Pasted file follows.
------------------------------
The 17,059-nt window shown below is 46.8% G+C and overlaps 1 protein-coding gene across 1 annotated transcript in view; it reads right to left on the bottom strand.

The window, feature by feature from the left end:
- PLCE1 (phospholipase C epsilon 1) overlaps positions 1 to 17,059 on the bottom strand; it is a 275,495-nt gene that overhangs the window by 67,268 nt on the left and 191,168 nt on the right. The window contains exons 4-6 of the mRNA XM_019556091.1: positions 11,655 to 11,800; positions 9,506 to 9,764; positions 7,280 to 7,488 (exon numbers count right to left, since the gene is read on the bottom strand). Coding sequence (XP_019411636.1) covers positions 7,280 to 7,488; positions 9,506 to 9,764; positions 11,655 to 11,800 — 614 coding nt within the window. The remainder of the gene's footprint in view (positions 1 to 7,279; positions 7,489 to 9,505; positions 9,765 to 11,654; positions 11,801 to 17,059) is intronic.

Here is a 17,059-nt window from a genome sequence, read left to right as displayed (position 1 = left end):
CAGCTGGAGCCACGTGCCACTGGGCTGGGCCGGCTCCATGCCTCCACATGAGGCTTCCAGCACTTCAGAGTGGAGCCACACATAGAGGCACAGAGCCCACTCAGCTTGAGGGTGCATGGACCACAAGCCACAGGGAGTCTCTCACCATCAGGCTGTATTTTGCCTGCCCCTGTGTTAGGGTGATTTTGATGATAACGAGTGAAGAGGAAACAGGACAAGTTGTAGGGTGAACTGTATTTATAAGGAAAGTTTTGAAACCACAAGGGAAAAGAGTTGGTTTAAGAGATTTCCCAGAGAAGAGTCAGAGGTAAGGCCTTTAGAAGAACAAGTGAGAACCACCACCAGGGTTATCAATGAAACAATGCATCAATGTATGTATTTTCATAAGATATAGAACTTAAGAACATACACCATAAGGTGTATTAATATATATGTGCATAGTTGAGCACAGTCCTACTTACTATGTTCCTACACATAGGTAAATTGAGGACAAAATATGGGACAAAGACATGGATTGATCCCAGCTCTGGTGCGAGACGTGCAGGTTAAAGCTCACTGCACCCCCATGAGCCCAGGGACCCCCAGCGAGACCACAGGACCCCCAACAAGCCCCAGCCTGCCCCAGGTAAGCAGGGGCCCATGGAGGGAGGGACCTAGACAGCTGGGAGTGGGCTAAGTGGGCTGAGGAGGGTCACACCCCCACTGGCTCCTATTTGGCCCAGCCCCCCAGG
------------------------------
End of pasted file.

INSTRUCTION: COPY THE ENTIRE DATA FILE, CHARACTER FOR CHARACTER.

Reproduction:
The 17,059-nt window shown below is 46.8% G+C and overlaps 1 protein-coding gene across 1 annotated transcript in view; it reads right to left on the bottom strand.

The window, feature by feature from the left end:
- PLCE1 (phospholipase C epsilon 1) overlaps positions 1 to 17,059 on the bottom strand; it is a 275,495-nt gene that overhangs the window by 67,268 nt on the left and 191,168 nt on the right. The window contains exons 4-6 of the mRNA XM_019556091.1: positions 11,655 to 11,800; positions 9,506 to 9,764; positions 7,280 to 7,488 (exon numbers count right to left, since the gene is read on the bottom strand). Coding sequence (XP_019411636.1) covers positions 7,280 to 7,488; positions 9,506 to 9,764; positions 11,655 to 11,800 — 614 coding nt within the window. The remainder of the gene's footprint in view (positions 1 to 7,279; positions 7,489 to 9,505; positions 9,765 to 11,654; positions 11,801 to 17,059) is intronic.

Here is a 17,059-nt window from a genome sequence, read left to right as displayed (position 1 = left end):
CAGCTGGAGCCACGTGCCACTGGGCTGGGCCGGCTCCATGCCTCCACATGAGGCTTCCAGCACTTCAGAGTGGAGCCACACATAGAGGCACAGAGCCCACTCAGCTTGAGGGTGCATGGACCACAAGCCACAGGGAGTCTCTCACCATCAGGCTGTATTTTGCCTGCCCCTGTGTTAGGGTGATTTTGATGATAACGAGTGAAGAGGAAACAGGACAAGTTGTAGGGTGAACTGTATTTATAAGGAAAGTTTTGAAACCACAAGGGAAAAGAGTTGGTTTAAGAGATTTCCCAGAGAAGAGTCAGAGGTAAGGCCTTTAGAAGAACAAGTGAGAACCACCACCAGGGTTATCAATGAAACAATGCATCAATGTATGTATTTTCATAAGATATAGAACTTAAGAACATACACCATAAGGTGTATTAATATATATGTGCATAGTTGAGCACAGTCCTACTTACTATGTTCCTACACATAGGTAAATTGAGGACAAAATATGGGACAAAGACATGGATTGATCCCAGCTCTGGTGCGAGACGTGCAGGTTAAAGCTCACTGCACCCCCATGAGCCCAGGGACCCCCAGCGAGACCACAGGACCCCCAACAAGCCCCAGCCTGCCCCAGGTAAGCAGGGGCCCATGGAGGGAGGGACCTAGACAGCTGGGAGTGGGCTAAGTGGGCTGAGGAGGGTCACACCCCCACTGGCTCCTATTTGGCCCAGCCCCCCAGG